I love old horror movies so much, it’s scary
Published 9:38 am Thursday, April 27, 2017
I enjoy horror movies.
OK, I should clarify that. I enjoy certain horror movies — not all of them.
I don’t like movies that focus on gore, grossing out the audience, torture, etc. I love the old horror movies like “White Zombie” with Bela Lugosi, or “Horror Express” with Christopher Lee and Peter Cushing, and the 1962 film “Carnival of Souls.”
“Carnival of Souls” focuses on a young woman who is the sole survivor of a car accident that claims the lives of her friends. She is haunted by the experience, and nothing seems quite real to her after. I know after 55 years I shouldn’t be concerned about spoilers, but if you’re into old black-and-white movies that focus on suspense and mystery over jump scares and such, and you somehow haven’t seen this one — I don’t want to spoil it for you.
One thing I like about “Horror Express” is its focus on the triumph of good over evil, God over Satan. Most of the story takes place on the titular train and has kept me interested every time I’ve watched it.
Some more recent films also make my short list of loved horror. “The Others” with Nicole Kidman — the story of a woman taking care of her children who are allergic to sunlight as she waits for her husband to return from war — builds slowly, but has some great twists and stands up to repeat viewings. “Signs” starring Mel Gibson and Joaquin Phoenix — a story of a family still dealing with the loss of a wife/mother/sister as mysterious sightings of presumed aliens take place around the world and nearby — is fully about trusting your instincts, as well as good advice from others, and not giving up on faith.
And then there’s “Cub,” a 2014 Belgian film that is dubbed in English. The tagline for the movie is, “Over-imaginative 12-year-old Sam heads off to the woods to summer Scout camp with his pack convinced he will encounter a monster … and he does.” Building on the timeless campfire story that a Cub Scout once wandered off from camp and became a wild boy who terrorizes campers to this day, “Cub” asks the “what if” question of what would happen if somehow this were true.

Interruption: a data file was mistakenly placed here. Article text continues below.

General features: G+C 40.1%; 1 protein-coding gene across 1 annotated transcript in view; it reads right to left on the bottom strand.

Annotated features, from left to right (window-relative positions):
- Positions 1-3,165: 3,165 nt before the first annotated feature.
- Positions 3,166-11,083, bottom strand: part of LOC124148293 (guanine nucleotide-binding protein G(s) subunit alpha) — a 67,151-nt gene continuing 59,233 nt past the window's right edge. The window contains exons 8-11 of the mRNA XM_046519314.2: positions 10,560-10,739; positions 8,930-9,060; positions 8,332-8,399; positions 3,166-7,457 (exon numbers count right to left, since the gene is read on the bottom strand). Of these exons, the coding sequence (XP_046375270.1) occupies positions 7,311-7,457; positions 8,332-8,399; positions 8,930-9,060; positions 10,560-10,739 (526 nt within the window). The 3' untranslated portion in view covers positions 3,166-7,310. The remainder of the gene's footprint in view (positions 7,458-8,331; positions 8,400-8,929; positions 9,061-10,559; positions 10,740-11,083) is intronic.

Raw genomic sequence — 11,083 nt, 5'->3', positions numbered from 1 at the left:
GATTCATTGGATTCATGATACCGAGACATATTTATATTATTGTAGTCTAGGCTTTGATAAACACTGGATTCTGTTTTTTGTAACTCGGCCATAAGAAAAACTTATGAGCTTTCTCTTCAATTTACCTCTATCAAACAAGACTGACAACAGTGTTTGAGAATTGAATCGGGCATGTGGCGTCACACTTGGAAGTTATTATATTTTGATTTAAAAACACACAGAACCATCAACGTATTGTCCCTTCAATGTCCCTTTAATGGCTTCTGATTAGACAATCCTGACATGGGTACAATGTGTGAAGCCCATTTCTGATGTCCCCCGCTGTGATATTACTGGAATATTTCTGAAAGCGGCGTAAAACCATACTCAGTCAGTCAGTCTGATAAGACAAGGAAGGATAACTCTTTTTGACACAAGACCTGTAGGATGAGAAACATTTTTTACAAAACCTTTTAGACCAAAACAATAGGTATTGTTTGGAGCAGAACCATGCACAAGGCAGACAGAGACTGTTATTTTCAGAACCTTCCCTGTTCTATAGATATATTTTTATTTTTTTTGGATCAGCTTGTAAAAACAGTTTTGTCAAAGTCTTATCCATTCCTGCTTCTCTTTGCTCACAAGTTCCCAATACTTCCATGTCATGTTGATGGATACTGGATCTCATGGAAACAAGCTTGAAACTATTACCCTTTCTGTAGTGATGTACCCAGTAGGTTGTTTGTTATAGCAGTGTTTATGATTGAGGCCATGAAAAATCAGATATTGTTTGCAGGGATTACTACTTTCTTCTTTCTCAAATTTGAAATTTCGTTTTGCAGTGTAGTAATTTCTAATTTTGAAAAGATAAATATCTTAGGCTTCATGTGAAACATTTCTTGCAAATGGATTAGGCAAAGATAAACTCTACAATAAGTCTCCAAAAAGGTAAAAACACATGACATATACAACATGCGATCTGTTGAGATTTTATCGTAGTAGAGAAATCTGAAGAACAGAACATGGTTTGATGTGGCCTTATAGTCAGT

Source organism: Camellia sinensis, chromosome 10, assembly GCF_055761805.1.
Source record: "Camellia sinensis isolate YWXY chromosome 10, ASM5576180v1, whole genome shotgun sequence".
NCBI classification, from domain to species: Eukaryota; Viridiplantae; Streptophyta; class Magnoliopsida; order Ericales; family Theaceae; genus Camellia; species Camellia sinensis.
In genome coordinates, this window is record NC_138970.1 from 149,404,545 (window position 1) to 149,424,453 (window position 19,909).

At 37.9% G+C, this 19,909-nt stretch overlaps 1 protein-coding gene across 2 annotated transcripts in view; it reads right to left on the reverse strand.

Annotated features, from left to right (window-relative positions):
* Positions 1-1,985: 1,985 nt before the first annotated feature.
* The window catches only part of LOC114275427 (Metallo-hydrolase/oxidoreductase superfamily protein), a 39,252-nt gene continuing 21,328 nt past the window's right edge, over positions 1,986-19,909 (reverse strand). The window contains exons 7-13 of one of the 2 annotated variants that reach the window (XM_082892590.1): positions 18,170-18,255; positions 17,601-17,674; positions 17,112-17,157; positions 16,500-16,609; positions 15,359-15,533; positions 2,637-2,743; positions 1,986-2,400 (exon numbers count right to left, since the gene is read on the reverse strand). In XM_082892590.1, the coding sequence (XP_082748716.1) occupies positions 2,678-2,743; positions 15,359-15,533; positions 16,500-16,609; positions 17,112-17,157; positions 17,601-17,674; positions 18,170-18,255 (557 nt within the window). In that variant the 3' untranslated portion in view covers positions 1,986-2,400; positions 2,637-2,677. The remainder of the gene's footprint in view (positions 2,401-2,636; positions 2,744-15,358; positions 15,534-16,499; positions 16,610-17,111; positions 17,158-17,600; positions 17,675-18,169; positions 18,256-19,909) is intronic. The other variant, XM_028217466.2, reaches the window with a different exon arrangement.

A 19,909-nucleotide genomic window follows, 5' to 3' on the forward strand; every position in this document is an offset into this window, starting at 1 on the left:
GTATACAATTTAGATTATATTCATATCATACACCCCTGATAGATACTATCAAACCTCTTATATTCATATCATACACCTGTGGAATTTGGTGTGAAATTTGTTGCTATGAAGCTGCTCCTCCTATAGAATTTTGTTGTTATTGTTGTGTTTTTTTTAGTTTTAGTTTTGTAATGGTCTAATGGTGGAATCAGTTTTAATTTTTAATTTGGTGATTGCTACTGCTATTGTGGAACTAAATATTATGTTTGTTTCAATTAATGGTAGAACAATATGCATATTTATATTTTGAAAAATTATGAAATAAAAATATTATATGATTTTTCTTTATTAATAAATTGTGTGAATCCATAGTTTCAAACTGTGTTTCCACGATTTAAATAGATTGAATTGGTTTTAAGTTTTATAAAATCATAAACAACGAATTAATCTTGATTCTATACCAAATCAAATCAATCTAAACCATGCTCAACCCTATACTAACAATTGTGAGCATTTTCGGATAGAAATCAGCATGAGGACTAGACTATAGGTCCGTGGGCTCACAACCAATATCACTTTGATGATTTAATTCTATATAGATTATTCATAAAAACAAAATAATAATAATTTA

It’s not without the trappings of modern horror movies, but the story centers on the character of Sam, who is unsure of his place, purpose and value. It’s a film that makes you think.
So why do I, and millions of other people, enjoy horror movies? We like the scares, the adrenaline pumping, figuring out the mysteries, knowing whodunit before the heroes do … and we like seeing the bad guys get their just desserts.
“White Zombie” and “Horror Express” both see the bad guys get what’s coming to them, in rather poetic ways. “The Others” and “Cub” make viewers reevaluate who the bad guys really are. And “Signs” makes us think about how we can work together with those we love to see that good triumphs over evil.
With all the bad things in the news today, and all the bad that’s never even reported, why would we want to see bad things on film?
We want to see justice. We want people to get what’s coming to them, for bad guys to get it in the end. But for ourselves, if we were suddenly the star of one of these movies, we would want mercy.
I think we like this kind of story because we have a deep inner desire for justice to be served, and mercy to be received. Ultimately, we all will receive one or the other. As a Christian, I believe it when the Bible teaches that God is the god of justice and of mercy. He will have justice from everyone who acts against him (sins) and that justice can come in the form of an eternal hell or in a Savior who stands in our place and bears the punishment for us. It’s our choice.
For those who choose the Savior stand-in, mercy is what we’ve gained. Add to all of this the grace that God gives by making us his own child at that point and giving us eternal life, then we’ve gotten way more than we hoped our story would contain.
Grace is my favorite word. And, believe it or not, that’s why I like horror movies.
News editor Brett Campbell can be reached at email@example.com or 601-265-5307.